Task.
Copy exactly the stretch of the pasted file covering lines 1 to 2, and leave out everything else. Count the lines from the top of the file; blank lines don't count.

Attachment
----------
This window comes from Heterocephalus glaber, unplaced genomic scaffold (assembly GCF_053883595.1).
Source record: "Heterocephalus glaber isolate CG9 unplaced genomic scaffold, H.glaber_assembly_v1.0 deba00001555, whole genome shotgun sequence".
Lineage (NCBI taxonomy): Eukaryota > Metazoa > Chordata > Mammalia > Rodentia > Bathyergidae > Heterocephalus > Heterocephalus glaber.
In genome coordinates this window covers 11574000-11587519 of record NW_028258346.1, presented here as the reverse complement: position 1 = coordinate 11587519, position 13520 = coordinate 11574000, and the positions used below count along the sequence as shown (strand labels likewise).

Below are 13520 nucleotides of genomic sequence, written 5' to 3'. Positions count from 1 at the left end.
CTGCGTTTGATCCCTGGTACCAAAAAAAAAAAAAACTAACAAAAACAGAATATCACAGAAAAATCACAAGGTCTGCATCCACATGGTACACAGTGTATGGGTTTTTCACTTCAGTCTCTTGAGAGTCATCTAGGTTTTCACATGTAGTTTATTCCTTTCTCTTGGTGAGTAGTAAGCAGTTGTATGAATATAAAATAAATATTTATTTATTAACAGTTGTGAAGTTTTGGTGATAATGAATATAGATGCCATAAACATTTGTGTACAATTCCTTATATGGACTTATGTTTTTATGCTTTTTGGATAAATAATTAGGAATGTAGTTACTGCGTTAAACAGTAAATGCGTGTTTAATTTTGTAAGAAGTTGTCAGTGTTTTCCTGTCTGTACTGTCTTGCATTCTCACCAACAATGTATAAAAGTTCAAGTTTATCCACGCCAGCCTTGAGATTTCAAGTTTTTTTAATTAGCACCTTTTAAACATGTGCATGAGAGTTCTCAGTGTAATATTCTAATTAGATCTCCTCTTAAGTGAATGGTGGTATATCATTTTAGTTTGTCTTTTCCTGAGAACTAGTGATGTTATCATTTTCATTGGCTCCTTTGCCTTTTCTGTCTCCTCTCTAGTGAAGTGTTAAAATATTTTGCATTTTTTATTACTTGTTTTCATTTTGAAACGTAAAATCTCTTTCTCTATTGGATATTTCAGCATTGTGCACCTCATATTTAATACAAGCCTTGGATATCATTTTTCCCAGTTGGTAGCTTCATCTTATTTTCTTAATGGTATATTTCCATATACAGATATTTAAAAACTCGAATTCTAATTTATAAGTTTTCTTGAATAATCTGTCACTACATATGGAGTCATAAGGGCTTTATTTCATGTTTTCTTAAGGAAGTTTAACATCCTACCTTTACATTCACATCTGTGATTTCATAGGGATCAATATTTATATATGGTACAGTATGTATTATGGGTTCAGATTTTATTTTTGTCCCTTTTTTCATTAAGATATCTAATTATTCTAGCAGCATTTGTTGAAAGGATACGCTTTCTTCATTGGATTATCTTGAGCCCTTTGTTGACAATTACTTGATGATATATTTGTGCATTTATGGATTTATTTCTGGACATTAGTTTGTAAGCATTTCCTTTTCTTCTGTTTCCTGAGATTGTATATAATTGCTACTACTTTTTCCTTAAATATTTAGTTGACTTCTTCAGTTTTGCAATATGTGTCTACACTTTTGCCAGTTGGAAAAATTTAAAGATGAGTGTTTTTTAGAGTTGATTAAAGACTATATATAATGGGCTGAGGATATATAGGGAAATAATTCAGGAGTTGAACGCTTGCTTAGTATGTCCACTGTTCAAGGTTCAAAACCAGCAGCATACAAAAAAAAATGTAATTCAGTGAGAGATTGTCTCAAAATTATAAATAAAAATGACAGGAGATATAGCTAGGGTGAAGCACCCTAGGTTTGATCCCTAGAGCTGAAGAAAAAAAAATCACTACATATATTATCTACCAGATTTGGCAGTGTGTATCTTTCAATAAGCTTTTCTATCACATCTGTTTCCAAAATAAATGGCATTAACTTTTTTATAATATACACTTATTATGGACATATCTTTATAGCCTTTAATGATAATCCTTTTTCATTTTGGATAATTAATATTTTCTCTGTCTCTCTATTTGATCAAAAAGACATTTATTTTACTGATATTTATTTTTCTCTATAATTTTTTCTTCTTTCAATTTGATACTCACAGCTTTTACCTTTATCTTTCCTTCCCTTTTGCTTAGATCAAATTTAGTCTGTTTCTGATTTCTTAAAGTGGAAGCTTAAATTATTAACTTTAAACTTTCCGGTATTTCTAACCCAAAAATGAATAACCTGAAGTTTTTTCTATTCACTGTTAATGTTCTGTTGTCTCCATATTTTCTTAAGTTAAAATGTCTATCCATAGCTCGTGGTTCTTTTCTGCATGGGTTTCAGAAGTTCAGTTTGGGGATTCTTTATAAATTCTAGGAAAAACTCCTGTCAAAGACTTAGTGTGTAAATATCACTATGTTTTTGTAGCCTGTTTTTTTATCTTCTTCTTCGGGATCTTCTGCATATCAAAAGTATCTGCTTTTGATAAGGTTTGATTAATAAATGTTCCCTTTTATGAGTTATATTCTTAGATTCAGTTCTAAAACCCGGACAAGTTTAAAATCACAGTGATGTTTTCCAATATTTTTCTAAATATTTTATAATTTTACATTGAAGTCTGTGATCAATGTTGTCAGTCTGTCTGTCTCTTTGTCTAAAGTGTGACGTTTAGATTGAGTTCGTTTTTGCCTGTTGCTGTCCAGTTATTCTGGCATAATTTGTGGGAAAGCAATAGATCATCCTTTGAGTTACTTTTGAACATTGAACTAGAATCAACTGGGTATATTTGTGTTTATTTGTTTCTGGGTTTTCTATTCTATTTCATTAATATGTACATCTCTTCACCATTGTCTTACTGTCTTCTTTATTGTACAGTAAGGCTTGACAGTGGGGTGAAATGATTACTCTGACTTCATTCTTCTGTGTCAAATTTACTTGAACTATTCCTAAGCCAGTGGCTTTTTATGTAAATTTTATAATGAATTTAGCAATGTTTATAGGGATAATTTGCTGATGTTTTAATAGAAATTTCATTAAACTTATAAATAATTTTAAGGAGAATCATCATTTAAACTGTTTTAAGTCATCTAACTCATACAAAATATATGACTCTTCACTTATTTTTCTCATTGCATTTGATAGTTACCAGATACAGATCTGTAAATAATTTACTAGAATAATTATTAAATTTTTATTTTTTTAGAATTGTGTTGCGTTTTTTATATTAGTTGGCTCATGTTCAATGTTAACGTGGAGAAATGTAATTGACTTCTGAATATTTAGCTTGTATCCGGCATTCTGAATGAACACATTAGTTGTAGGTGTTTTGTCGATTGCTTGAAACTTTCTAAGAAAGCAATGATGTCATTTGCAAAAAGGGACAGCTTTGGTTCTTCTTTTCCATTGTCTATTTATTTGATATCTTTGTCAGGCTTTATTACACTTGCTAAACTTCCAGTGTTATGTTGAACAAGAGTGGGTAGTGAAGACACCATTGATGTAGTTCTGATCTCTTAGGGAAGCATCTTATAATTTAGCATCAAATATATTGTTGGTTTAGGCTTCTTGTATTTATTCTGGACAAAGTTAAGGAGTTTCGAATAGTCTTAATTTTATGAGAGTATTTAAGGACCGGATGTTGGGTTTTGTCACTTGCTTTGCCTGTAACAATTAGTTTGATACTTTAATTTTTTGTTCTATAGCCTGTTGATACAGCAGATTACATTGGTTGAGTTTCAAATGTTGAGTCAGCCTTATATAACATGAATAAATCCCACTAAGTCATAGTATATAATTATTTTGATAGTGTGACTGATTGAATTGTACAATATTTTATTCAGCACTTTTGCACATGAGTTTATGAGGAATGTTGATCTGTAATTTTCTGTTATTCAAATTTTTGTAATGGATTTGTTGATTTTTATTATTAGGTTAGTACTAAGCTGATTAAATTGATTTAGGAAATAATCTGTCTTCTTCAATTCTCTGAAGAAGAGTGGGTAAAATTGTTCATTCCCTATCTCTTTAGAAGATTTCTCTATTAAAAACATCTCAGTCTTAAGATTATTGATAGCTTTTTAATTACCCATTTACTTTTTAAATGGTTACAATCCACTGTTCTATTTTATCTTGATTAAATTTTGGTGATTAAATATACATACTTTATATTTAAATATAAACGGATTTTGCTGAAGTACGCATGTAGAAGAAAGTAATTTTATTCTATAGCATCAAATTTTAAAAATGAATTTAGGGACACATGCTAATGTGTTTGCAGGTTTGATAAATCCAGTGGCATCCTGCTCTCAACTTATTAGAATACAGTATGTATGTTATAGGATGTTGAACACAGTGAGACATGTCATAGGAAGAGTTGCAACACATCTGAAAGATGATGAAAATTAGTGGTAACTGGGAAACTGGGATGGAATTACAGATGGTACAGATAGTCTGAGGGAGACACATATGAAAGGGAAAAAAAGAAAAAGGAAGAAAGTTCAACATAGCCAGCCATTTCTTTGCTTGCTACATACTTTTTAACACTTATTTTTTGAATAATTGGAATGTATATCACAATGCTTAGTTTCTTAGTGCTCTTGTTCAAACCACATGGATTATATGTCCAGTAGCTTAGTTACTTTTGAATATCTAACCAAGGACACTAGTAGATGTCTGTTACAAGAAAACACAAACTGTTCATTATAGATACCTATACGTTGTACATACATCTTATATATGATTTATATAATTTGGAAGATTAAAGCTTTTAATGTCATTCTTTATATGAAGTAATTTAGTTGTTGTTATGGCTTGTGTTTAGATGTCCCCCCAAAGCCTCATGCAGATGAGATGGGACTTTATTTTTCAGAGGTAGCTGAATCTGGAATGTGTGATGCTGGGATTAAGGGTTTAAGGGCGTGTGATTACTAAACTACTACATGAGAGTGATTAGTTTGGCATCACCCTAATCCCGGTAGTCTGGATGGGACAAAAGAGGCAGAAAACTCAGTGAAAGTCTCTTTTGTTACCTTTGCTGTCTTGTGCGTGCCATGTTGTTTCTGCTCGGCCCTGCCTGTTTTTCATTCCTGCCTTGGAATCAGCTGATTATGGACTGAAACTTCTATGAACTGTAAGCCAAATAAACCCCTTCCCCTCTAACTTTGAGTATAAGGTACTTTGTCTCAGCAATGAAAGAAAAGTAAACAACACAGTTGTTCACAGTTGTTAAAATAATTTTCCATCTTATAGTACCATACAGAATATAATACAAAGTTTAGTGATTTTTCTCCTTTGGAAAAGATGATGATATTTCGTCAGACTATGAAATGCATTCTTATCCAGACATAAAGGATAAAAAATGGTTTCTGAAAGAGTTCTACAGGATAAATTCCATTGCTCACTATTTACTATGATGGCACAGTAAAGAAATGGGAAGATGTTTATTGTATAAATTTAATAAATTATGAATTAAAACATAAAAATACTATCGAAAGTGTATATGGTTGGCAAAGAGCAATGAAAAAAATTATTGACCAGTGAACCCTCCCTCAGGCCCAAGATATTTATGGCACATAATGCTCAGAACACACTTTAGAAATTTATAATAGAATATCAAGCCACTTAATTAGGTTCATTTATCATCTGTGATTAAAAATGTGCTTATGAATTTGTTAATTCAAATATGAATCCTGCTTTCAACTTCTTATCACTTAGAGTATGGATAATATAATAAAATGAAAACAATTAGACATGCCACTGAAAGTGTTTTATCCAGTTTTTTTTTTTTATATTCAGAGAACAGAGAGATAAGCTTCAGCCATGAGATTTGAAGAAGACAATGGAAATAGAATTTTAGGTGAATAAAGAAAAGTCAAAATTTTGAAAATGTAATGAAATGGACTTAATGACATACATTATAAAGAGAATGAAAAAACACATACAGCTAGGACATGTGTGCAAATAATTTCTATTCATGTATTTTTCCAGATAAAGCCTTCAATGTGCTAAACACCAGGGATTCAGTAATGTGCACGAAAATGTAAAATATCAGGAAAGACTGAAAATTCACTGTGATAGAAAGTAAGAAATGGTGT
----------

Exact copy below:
This window comes from Heterocephalus glaber, unplaced genomic scaffold (assembly GCF_053883595.1).
Source record: "Heterocephalus glaber isolate CG9 unplaced genomic scaffold, H.glaber_assembly_v1.0 deba00001555, whole genome shotgun sequence".